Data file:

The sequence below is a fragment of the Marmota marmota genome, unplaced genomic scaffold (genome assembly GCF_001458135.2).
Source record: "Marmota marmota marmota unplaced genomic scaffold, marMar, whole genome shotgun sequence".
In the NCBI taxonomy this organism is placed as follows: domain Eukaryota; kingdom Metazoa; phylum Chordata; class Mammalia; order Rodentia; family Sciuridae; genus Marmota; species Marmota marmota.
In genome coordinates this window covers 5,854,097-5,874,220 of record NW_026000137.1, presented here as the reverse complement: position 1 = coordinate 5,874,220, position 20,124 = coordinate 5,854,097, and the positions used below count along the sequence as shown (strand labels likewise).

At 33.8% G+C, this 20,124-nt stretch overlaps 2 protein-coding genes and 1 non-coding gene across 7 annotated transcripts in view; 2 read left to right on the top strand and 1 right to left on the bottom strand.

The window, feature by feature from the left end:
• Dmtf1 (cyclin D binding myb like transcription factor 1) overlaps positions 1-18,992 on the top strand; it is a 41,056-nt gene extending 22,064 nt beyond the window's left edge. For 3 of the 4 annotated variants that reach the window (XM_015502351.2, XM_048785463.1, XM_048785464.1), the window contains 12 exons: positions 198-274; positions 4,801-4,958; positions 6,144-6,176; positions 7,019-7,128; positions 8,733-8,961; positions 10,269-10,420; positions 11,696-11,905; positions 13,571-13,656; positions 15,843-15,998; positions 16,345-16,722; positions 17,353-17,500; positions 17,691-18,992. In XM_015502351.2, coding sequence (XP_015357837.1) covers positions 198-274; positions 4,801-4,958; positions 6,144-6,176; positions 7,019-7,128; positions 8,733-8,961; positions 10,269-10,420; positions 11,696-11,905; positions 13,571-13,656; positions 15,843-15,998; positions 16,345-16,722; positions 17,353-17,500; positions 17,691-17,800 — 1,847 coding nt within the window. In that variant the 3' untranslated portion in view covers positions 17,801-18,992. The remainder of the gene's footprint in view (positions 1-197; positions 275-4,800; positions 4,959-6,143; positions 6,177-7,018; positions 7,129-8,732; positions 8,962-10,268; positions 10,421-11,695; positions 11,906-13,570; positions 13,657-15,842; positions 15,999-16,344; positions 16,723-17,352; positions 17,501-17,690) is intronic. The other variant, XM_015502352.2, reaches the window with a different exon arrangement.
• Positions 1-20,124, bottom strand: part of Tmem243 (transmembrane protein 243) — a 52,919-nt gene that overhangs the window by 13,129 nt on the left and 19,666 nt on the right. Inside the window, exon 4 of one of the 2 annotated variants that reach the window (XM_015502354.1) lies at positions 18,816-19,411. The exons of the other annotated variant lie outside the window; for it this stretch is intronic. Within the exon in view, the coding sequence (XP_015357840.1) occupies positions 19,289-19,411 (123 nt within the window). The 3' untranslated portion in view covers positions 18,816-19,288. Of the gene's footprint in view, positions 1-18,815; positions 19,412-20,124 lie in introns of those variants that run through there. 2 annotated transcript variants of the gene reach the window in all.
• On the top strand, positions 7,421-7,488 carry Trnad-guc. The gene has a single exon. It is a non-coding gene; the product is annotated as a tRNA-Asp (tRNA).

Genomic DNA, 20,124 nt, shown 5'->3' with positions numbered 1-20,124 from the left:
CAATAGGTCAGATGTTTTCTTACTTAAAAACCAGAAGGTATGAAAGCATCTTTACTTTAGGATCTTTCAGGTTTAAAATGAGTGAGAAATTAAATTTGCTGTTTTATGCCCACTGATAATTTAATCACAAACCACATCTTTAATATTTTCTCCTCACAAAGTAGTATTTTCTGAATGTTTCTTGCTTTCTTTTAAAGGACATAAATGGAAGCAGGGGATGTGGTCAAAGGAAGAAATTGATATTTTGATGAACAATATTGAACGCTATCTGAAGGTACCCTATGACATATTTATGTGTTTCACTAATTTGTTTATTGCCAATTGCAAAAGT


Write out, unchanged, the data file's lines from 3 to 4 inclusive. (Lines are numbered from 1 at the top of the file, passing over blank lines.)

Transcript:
In the NCBI taxonomy this organism is placed as follows: domain Eukaryota; kingdom Metazoa; phylum Chordata; class Mammalia; order Rodentia; family Sciuridae; genus Marmota; species Marmota marmota.
In genome coordinates this window covers 5,854,097-5,874,220 of record NW_026000137.1, presented here as the reverse complement: position 1 = coordinate 5,874,220, position 20,124 = coordinate 5,854,097, and the positions used below count along the sequence as shown (strand labels likewise).